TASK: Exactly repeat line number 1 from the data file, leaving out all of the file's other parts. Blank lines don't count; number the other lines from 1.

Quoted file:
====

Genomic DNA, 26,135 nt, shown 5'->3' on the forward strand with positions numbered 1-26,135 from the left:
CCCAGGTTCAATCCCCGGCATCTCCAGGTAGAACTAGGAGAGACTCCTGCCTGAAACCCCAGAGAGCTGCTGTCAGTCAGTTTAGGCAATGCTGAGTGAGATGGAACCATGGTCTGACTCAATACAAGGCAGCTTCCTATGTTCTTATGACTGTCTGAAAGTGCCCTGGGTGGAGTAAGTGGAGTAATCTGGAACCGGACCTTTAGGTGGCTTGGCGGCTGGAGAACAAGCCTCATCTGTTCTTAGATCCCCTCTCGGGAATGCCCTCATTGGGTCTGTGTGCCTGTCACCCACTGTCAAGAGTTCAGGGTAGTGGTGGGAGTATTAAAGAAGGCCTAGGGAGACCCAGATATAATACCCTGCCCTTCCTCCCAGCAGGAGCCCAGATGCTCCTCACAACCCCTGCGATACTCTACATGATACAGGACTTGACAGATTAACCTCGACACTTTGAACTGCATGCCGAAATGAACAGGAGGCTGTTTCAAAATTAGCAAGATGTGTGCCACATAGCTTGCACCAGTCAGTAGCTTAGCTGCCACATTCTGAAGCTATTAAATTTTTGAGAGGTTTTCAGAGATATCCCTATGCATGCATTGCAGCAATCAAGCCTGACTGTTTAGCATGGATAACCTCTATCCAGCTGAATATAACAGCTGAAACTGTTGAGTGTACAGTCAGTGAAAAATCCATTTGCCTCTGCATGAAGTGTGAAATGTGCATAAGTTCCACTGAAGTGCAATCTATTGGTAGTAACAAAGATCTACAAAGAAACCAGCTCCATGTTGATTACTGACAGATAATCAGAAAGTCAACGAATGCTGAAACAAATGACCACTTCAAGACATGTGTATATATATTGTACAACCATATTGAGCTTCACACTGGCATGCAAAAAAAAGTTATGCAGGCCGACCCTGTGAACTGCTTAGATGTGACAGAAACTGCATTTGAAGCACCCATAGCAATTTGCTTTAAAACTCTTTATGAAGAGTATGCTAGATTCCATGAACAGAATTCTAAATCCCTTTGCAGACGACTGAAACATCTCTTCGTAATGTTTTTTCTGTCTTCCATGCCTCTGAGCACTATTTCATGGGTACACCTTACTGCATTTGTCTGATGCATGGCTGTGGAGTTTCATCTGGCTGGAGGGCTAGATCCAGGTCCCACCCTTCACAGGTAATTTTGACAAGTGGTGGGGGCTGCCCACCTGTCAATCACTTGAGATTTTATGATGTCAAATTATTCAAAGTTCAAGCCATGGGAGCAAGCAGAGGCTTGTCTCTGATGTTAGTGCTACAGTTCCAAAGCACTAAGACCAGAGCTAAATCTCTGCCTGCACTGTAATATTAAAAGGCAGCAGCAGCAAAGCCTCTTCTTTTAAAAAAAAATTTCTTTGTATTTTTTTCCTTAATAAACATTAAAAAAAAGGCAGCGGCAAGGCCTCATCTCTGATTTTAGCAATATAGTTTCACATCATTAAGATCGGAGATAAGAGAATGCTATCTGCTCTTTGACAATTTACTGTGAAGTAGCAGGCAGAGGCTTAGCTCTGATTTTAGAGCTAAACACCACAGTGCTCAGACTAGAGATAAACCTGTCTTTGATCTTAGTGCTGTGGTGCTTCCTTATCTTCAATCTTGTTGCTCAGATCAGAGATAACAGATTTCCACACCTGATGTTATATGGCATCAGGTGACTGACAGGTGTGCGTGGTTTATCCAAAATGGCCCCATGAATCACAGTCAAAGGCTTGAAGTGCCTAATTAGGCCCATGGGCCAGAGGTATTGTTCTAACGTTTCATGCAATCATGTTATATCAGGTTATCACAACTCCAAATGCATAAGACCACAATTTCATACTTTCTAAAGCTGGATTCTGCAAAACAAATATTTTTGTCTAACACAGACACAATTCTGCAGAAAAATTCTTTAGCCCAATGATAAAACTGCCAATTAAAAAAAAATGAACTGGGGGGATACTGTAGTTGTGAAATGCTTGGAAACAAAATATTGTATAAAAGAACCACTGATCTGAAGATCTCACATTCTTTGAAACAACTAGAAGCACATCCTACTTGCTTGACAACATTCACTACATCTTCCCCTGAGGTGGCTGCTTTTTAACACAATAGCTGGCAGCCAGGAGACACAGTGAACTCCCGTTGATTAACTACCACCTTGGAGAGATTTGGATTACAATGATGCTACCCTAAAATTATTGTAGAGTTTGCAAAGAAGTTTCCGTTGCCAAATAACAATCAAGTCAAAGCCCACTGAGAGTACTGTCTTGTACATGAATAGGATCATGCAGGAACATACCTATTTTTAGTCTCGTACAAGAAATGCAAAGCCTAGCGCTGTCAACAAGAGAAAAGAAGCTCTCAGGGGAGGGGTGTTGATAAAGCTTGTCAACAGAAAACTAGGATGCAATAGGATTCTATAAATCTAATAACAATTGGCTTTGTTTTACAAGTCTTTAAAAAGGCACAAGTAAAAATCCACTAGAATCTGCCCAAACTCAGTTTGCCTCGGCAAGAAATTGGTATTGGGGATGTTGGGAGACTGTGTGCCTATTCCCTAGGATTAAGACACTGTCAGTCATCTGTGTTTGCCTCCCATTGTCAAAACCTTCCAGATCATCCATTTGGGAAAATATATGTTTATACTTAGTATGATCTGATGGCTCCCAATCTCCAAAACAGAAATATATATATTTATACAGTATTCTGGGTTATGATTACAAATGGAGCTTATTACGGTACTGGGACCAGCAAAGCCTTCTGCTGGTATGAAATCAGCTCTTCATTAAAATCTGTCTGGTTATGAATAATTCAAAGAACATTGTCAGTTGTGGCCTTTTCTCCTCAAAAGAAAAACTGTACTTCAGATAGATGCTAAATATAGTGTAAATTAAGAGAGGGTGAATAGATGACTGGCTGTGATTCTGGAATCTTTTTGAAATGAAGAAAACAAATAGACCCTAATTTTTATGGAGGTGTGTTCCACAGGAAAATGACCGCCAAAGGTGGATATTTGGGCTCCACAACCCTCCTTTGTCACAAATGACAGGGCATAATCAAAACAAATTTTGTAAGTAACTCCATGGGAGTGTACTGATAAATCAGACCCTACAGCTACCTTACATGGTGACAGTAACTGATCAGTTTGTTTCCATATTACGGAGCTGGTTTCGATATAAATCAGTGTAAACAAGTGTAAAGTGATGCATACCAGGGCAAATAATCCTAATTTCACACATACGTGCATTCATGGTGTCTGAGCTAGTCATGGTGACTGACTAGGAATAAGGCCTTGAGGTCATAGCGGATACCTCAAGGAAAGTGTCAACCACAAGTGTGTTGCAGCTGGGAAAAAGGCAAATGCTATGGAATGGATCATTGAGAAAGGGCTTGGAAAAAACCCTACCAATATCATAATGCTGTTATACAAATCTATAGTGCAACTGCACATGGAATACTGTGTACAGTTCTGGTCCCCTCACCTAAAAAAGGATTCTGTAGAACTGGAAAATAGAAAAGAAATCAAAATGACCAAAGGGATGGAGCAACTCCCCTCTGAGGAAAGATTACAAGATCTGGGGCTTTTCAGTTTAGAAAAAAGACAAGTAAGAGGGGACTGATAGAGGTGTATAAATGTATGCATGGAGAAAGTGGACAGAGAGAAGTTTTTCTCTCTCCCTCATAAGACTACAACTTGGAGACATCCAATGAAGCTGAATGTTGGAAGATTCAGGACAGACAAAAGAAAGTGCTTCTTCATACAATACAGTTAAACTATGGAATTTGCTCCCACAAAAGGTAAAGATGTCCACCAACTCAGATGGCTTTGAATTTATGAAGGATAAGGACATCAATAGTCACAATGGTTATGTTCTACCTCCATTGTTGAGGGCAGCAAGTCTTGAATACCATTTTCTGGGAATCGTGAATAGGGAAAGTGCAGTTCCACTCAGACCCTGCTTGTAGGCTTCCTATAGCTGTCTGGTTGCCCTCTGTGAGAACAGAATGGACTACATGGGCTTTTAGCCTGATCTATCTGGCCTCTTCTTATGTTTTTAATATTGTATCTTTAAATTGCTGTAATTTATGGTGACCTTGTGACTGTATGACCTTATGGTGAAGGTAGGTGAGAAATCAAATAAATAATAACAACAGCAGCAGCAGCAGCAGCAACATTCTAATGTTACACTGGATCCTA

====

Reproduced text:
Genomic DNA, 26,135 nt, shown 5'->3' on the forward strand with positions numbered 1-26,135 from the left: